Prevailing cultural perspectives, tacit economic models, definitions on the quality of relations in the political sphere and the grounds on which social interactions are based, which are all a product of the feudality system, can no longer respond to the needs of modern life. Contrary to the analyses of indigenous-ists, Third World nations` predicaments are not rooted in globalization, just as the widespread problems and broad deficiencies of these nations cannot be improved by accepting globalization. Third World nations` problems must be sought after in domestic reasons. While global phenomena and international conditions clearly affect domestic trends, critical and decisive factors must be sought after in domestic fronts. To solve the multitude of problems that Third World nations face, one must realize and accept that models, institutions, methods and values need to find dynamic quality; that their ineffectiveness is the result of their power-centered quality; that every structure, institution and value is based on the desires of the powerful. In today`s world, flattery and sweet talking rulers cannot realize what is expected of institutions and values. Ineffectiveness can only be eliminated when institutions and values are based on satisfying society`s needs. Holders of power are part of society, but not all of it. The Third World is engulfed in human sorrow because institutions and values have usually been and still are at the service of power. What globalization does is merely underline the problem.

(Description of Source: Tehran Sharq in Persian -- Reformist morning daily, licensed to and managed by Mehdi Rahmaniyan. Launched in 1998 as a weekly, became a daily in August 2003)

Commentary Says Fundamentalism Is Part of Anti-Globalization Movement
Monday, January 31, 2005

Note of the Day by Mohammad Imani: “Fundamentalism and the Developing World”

While the annual meeting of the World Economic Assembly was held in Davos, Switzerland in the presence of leaders of the economic powers of the world, tens of thousands of demonstrators from all parts of the world gathered in PAArto Alegre in order to hold the fifth meeting of the World Social Forum. This demonstration was against Bush to the same degree as it was anti-capitalism and anti-globalization.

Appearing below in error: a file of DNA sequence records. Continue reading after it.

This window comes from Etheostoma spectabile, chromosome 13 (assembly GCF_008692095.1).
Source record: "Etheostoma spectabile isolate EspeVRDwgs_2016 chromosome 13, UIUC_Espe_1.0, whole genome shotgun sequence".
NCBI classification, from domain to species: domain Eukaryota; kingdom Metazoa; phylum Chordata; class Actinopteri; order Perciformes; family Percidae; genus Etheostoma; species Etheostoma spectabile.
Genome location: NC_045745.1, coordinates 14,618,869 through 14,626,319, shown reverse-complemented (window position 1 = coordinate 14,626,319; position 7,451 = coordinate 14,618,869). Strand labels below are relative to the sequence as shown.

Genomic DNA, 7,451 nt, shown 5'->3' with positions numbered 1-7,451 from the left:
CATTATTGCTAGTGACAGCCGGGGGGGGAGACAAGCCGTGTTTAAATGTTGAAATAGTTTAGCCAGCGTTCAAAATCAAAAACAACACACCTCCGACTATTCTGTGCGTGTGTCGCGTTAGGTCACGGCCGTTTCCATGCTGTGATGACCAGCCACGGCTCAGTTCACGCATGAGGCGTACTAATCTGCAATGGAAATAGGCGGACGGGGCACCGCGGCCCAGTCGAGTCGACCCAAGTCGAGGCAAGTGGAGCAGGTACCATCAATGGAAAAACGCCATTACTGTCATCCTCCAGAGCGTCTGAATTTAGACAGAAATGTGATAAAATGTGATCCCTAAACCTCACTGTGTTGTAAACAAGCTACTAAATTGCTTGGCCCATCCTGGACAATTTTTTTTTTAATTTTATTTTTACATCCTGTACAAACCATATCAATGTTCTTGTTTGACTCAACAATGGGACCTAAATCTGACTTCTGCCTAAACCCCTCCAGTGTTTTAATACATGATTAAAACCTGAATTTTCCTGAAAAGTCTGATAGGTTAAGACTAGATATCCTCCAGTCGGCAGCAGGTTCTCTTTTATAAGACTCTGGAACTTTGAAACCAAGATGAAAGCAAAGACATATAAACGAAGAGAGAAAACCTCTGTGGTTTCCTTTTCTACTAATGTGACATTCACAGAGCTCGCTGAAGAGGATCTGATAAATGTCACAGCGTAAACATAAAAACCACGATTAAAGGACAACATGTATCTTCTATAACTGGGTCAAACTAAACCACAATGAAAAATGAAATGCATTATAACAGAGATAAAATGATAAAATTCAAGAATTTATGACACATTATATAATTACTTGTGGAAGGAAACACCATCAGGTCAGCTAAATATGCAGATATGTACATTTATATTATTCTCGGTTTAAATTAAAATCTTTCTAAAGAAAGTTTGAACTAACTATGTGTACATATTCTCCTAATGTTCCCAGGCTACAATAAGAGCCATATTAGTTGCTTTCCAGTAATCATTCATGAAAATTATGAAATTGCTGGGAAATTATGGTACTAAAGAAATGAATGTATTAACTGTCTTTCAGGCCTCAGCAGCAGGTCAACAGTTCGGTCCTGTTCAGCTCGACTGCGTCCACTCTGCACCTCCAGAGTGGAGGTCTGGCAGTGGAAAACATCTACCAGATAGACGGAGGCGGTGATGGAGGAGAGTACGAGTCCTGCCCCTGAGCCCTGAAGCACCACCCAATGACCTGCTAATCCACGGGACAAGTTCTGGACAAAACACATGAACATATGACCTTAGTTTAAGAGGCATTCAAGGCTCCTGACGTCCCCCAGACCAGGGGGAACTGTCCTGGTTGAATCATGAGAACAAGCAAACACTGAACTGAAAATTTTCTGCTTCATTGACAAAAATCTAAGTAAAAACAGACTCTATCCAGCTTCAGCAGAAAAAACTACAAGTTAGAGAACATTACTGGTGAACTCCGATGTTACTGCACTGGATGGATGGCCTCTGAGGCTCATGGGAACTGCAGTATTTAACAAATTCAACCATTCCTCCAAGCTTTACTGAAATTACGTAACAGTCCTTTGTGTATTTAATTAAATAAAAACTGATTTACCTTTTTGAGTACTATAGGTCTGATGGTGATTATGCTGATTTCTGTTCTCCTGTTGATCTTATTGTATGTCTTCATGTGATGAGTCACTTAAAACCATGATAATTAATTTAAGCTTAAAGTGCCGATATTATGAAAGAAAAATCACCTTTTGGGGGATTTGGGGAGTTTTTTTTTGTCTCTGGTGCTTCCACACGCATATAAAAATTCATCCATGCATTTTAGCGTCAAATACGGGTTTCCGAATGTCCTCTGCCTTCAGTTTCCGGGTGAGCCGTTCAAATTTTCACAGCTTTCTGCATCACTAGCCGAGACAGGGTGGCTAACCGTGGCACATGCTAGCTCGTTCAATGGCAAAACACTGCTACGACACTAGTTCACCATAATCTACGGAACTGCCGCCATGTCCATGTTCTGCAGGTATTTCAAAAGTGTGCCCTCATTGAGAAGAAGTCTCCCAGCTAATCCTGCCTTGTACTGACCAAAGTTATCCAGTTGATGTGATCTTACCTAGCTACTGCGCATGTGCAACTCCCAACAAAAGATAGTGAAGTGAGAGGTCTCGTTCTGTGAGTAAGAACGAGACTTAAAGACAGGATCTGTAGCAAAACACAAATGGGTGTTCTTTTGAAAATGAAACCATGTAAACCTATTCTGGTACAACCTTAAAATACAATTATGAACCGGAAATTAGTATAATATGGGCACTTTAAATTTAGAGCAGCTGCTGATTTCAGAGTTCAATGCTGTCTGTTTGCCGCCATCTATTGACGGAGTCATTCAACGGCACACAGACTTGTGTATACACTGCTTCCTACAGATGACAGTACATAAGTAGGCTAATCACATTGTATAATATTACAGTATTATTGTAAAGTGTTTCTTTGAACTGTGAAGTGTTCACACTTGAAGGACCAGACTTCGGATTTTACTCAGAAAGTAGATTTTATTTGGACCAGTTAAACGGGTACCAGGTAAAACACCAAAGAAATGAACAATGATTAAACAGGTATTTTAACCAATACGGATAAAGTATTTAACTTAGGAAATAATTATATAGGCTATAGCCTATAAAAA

Robert Zoellick, the representative of America in the Davos meeting, said: “By signing an all-embracing trade treaty to liberalize world trade until 2006, we must prevent Muslim hardliners and use trade as a tool against terrorism. This is true in the Greater Middle East, including Pakistan and Afghanistan and other countries.” At the same time demonstrators in the World Social Forum shouted: “Bush, Number One Terrorist in the World,” “Americans! Get Out of Iraq,” “Democracy of Bombs Is Not the Model of Democracy.” According to AFP, the demonstrators sang revolutionary songs and carried banners which said: “We Are Not Against Globalization, Cut A Different World Is Possible.” They protested the policies of the World Bank and the International Monetary Fund and said that these institutions must not impose their conditions concerning privatization and unilateral profit-making on countries and prevent their development. They openly opposed forced globalization by capitalism and the suppression of liberal democracy. A new social movement has come into existence in the face of the global camp of money and force. This new movement has a humanistic view of politics and economics, and with logic based on human justice and rights, has entangled liberal democratic empires. This wave is growing in different forms in both Muslim and non-Muslim countries.

In recent days the Islamic Resistance Movement of Palestine (Hamas), which is called a terrorist group by the headman of liberal democracy (America), could win 77 out of 118 seats in the municipal elections in the Gaza Strip and in Beit Hanun, Alzahra, Almasdar, Almoghari, Alzowaydah, Deir Albalah, Bani Sohaylah, Khaza`ah, Nasr, and Sharakah. This election was held for the first time after 37 years (since 1967). In this election, the Fatah movement could win only 26 seats. In reaction to this event, Richard Boucher, the spokesman of the Department of State, announced: “The victory of Hamas in the election is not important. We still view them as a terrorist group.” At that time tens of thousands of Palestinians had poured into the streets in the Gaza Strip and to celebrate this meaningful victory.

The victory of Hamas in the municipal elections was the latest victory of Islamists in the recent decade in municipal and parliamentary elections in Muslim countries. On 5 Khordad (25 June) of this year, while the Lebanese people celebrated the fourth anniversary of the defeat and abject retreat of Zionist military forces from occupied southern Lebanon, the outcome of municipal elections in Lebanon was announced and showed that Hezbollah won 87 out of 142 seats and won the election in five out of seven cities of Lebanon. The victory of Hezbollah was so tremendous that Rafik al-Hariri, the billionaire prime minister of Lebanon, fell behind Hezbollah even in his hometown Aaayda and surrendered 20 out of 21 seats to Hezbollah. Before that, Hezbollah had won the election in the east of Lebanon and in the suburb of Beirut.